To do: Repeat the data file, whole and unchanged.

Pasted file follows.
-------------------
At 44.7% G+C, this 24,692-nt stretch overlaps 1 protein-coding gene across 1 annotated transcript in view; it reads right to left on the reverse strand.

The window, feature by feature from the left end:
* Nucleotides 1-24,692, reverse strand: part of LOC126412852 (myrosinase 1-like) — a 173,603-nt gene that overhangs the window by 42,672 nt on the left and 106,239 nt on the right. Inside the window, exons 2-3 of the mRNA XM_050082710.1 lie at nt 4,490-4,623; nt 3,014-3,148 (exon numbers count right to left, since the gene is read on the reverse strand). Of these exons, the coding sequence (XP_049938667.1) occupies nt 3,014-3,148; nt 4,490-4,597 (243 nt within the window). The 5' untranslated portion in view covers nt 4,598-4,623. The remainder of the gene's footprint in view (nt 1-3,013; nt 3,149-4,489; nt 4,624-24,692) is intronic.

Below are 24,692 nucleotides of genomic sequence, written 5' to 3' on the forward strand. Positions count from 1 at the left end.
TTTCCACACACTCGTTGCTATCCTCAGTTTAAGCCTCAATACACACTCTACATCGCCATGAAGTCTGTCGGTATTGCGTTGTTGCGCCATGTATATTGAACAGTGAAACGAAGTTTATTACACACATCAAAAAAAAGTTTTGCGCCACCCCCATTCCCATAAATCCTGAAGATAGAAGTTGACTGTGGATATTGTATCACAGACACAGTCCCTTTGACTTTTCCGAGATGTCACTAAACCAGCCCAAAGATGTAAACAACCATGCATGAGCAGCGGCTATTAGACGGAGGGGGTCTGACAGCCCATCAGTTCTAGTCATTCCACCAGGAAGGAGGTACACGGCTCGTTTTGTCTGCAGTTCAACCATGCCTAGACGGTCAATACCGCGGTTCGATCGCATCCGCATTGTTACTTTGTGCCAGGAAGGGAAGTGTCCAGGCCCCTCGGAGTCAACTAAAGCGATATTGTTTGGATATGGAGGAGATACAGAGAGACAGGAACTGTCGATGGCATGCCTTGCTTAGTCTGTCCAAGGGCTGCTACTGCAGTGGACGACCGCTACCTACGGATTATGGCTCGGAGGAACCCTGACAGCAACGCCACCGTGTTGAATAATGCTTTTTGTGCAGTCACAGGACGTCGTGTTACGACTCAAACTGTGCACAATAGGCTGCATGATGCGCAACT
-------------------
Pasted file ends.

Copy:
At 44.7% G+C, this 24,692-nt stretch overlaps 1 protein-coding gene across 1 annotated transcript in view; it reads right to left on the reverse strand.

The window, feature by feature from the left end:
* Nucleotides 1-24,692, reverse strand: part of LOC126412852 (myrosinase 1-like) — a 173,603-nt gene that overhangs the window by 42,672 nt on the left and 106,239 nt on the right. Inside the window, exons 2-3 of the mRNA XM_050082710.1 lie at nt 4,490-4,623; nt 3,014-3,148 (exon numbers count right to left, since the gene is read on the reverse strand). Of these exons, the coding sequence (XP_049938667.1) occupies nt 3,014-3,148; nt 4,490-4,597 (243 nt within the window). The 5' untranslated portion in view covers nt 4,598-4,623. The remainder of the gene's footprint in view (nt 1-3,013; nt 3,149-4,489; nt 4,624-24,692) is intronic.

Below are 24,692 nucleotides of genomic sequence, written 5' to 3' on the forward strand. Positions count from 1 at the left end.
TTTCCACACACTCGTTGCTATCCTCAGTTTAAGCCTCAATACACACTCTACATCGCCATGAAGTCTGTCGGTATTGCGTTGTTGCGCCATGTATATTGAACAGTGAAACGAAGTTTATTACACACATCAAAAAAAAGTTTTGCGCCACCCCCATTCCCATAAATCCTGAAGATAGAAGTTGACTGTGGATATTGTATCACAGACACAGTCCCTTTGACTTTTCCGAGATGTCACTAAACCAGCCCAAAGATGTAAACAACCATGCATGAGCAGCGGCTATTAGACGGAGGGGGTCTGACAGCCCATCAGTTCTAGTCATTCCACCAGGAAGGAGGTACACGGCTCGTTTTGTCTGCAGTTCAACCATGCCTAGACGGTCAATACCGCGGTTCGATCGCATCCGCATTGTTACTTTGTGCCAGGAAGGGAAGTGTCCAGGCCCCTCGGAGTCAACTAAAGCGATATTGTTTGGATATGGAGGAGATACAGAGAGACAGGAACTGTCGATGGCATGCCTTGCTTAGTCTGTCCAAGGGCTGCTACTGCAGTGGACGACCGCTACCTACGGATTATGGCTCGGAGGAACCCTGACAGCAACGCCACCGTGTTGAATAATGCTTTTTGTGCAGTCACAGGACGTCGTGTTACGACTCAAACTGTGCACAATAGGCTGCATGATGCGCAACT